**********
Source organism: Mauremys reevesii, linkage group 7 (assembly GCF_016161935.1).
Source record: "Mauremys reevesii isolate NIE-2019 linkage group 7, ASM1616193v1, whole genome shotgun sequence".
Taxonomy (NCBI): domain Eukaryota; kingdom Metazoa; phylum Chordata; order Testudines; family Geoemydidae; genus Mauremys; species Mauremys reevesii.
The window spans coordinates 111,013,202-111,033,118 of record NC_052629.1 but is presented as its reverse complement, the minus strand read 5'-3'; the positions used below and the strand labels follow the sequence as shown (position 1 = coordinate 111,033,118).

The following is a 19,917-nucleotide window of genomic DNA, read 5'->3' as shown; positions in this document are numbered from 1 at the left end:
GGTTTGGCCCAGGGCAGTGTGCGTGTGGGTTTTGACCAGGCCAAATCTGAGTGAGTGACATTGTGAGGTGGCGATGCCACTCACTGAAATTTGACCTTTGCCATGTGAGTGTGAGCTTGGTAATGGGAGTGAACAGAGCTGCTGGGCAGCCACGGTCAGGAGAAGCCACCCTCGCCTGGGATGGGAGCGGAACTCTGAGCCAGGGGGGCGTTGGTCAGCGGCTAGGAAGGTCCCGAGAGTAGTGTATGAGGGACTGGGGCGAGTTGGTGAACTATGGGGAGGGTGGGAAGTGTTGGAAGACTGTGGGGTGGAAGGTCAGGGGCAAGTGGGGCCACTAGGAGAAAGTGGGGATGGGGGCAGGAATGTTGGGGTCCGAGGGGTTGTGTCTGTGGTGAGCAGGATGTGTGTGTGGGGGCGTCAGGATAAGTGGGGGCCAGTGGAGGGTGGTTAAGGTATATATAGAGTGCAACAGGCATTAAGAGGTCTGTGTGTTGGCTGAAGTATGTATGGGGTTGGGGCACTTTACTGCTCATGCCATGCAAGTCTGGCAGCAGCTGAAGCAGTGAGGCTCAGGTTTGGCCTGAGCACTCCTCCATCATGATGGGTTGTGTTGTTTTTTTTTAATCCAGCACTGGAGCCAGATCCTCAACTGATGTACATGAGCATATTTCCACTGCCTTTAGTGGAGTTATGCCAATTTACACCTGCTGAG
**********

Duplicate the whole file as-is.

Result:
Source organism: Mauremys reevesii, linkage group 7 (assembly GCF_016161935.1).
Source record: "Mauremys reevesii isolate NIE-2019 linkage group 7, ASM1616193v1, whole genome shotgun sequence".
Taxonomy (NCBI): domain Eukaryota; kingdom Metazoa; phylum Chordata; order Testudines; family Geoemydidae; genus Mauremys; species Mauremys reevesii.
The window spans coordinates 111,013,202-111,033,118 of record NC_052629.1 but is presented as its reverse complement, the minus strand read 5'-3'; the positions used below and the strand labels follow the sequence as shown (position 1 = coordinate 111,033,118).

The following is a 19,917-nucleotide window of genomic DNA, read 5'->3' as shown; positions in this document are numbered from 1 at the left end:
GGTTTGGCCCAGGGCAGTGTGCGTGTGGGTTTTGACCAGGCCAAATCTGAGTGAGTGACATTGTGAGGTGGCGATGCCACTCACTGAAATTTGACCTTTGCCATGTGAGTGTGAGCTTGGTAATGGGAGTGAACAGAGCTGCTGGGCAGCCACGGTCAGGAGAAGCCACCCTCGCCTGGGATGGGAGCGGAACTCTGAGCCAGGGGGGCGTTGGTCAGCGGCTAGGAAGGTCCCGAGAGTAGTGTATGAGGGACTGGGGCGAGTTGGTGAACTATGGGGAGGGTGGGAAGTGTTGGAAGACTGTGGGGTGGAAGGTCAGGGGCAAGTGGGGCCACTAGGAGAAAGTGGGGATGGGGGCAGGAATGTTGGGGTCCGAGGGGTTGTGTCTGTGGTGAGCAGGATGTGTGTGTGGGGGCGTCAGGATAAGTGGGGGCCAGTGGAGGGTGGTTAAGGTATATATAGAGTGCAACAGGCATTAAGAGGTCTGTGTGTTGGCTGAAGTATGTATGGGGTTGGGGCACTTTACTGCTCATGCCATGCAAGTCTGGCAGCAGCTGAAGCAGTGAGGCTCAGGTTTGGCCTGAGCACTCCTCCATCATGATGGGTTGTGTTGTTTTTTTTTAATCCAGCACTGGAGCCAGATCCTCAACTGATGTACATGAGCATATTTCCACTGCCTTTAGTGGAGTTATGCCAATTTACACCTGCTGAG